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Tuesday, 6 March 2012

Assume vs. Presume

The dictionaries have been no friend on this. They have multiple definitions for each that are contradictory. I thought I found an opening with 'suppose' but Merriam Webster has the following definitions:
a : to lay down tentatively as a hypothesis, assumption, or proposal <suppose a fire broke out> <suppose you bring the salad>
Which conforms to assume.
(1) : to hold as an opinion : believe <they supposed they were early> (2) : to think probable or in keeping with the facts <seems reasonable to suppose that he would profit>
Which is more like presume - especially part two.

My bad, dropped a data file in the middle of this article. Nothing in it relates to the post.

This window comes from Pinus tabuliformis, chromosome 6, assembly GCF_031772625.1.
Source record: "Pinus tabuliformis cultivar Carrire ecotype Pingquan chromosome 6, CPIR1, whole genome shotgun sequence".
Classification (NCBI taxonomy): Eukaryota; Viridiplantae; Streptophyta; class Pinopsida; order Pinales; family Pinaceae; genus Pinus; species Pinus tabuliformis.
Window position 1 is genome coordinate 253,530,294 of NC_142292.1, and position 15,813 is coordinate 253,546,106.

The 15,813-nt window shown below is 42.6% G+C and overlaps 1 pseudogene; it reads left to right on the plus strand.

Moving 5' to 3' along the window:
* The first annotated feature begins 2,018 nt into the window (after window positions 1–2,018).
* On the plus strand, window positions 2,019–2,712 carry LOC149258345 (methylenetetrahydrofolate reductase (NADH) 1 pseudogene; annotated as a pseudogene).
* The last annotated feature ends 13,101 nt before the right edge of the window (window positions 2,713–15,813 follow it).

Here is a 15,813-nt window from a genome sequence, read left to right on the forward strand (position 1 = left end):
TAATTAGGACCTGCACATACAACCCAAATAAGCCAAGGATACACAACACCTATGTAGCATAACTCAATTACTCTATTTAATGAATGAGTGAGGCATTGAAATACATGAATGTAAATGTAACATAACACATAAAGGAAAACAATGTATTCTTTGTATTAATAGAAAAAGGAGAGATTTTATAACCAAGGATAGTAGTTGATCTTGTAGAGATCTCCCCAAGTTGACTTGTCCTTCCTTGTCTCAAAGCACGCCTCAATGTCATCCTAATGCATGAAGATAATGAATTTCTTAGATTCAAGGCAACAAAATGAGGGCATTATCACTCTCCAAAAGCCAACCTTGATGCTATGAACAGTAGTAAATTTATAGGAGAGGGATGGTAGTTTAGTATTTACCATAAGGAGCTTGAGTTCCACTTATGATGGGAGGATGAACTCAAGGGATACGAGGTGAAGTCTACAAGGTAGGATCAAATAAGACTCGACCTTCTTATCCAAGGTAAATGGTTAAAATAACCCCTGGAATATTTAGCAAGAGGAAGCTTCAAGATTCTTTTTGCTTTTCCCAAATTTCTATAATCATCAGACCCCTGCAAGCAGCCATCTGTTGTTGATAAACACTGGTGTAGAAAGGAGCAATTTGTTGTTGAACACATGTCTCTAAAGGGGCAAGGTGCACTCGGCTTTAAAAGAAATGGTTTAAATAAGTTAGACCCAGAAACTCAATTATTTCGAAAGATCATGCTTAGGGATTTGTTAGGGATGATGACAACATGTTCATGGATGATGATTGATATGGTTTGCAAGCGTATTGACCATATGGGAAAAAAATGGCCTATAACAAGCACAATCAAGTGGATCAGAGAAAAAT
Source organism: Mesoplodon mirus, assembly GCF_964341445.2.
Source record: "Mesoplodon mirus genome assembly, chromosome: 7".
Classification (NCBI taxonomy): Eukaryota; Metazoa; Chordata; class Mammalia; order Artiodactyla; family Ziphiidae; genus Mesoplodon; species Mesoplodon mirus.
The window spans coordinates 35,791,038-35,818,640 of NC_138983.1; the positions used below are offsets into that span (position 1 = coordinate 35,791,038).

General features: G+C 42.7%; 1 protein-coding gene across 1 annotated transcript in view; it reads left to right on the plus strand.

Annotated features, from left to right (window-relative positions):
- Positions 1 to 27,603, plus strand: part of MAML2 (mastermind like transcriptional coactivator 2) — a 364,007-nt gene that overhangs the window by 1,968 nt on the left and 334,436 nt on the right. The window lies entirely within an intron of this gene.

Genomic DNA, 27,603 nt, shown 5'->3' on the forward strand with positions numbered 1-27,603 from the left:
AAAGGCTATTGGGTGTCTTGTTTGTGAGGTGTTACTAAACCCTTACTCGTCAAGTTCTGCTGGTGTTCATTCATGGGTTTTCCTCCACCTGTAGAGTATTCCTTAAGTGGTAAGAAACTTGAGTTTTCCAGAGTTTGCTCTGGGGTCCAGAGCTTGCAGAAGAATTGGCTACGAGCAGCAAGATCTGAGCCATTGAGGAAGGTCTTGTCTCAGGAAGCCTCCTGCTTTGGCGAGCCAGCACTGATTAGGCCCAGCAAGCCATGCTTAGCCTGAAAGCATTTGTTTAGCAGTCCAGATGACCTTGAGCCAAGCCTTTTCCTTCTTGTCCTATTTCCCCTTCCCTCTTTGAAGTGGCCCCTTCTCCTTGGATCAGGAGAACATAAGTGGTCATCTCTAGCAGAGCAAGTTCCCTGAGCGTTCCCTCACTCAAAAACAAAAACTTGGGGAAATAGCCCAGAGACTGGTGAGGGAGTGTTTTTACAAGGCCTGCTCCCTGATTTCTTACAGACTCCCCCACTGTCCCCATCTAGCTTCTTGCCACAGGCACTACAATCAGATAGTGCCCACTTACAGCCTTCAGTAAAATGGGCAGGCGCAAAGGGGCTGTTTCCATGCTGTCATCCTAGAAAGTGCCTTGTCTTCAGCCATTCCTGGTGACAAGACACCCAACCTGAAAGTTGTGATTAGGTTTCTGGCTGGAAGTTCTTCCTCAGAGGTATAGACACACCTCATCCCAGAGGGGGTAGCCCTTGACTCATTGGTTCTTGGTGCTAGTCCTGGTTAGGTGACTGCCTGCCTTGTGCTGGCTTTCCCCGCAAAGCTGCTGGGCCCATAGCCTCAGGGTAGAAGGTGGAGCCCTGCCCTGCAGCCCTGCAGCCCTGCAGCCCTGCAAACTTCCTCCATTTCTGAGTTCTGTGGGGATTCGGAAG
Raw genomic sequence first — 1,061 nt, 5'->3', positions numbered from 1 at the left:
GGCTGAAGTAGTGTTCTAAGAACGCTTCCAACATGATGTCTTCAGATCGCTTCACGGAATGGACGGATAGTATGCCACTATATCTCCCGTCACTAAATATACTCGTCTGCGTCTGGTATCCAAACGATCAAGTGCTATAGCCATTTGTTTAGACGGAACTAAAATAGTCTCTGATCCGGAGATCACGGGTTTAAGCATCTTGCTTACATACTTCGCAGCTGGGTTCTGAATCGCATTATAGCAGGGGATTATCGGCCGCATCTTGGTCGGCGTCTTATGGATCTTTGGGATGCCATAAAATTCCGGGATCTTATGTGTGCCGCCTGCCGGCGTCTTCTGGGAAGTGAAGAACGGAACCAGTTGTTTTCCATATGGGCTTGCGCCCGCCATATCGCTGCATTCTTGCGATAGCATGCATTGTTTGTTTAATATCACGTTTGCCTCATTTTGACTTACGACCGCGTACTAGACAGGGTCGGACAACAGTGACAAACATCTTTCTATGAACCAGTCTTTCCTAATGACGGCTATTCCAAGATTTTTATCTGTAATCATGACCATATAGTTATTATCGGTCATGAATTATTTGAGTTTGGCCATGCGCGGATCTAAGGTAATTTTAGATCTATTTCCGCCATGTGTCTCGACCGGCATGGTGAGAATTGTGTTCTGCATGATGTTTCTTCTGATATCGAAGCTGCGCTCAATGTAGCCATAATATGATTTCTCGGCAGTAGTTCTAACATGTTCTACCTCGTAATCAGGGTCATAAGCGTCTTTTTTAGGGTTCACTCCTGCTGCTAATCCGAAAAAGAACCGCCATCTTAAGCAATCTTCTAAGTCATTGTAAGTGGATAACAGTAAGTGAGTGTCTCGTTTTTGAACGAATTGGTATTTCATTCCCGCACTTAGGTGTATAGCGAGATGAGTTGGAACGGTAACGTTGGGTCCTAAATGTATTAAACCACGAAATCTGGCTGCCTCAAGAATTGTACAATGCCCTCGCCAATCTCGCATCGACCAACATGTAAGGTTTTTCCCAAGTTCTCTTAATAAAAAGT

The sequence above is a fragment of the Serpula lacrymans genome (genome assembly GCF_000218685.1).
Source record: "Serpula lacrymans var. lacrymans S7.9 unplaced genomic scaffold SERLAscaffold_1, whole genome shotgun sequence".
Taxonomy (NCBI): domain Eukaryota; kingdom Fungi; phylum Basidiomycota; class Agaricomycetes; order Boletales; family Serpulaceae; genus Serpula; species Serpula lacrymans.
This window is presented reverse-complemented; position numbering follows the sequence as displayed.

Most good bridge players know what an assumption is (see my Everything-Is-Ok-Block and Playing-Them-The-Wrong-Way-Round posts) so I will go elsewhere for examples.




Assume: Galileo disproved that heavier objects fall faster. He started by assuming that they did. He cared little for the validity of the assumption - that is why it you use assume.  He then imagined tying a heavy rock to a light rock. Following on from the assumption the light rock would retard the slow rock and they would travel at a speed somewhere between there speeds when they fell separately. However, if you have a smaller rope so that the objects were now one object then it would fall at speeds faster than the speed the speed of the heavier rock. These thoughts contradict each other and so the assumption cannot be true.

Presume: 'Dr. Livingstone, I presume' - I think the balance of probabilities is with you that the only Englishman you see for days is the one that you are looking for.


 

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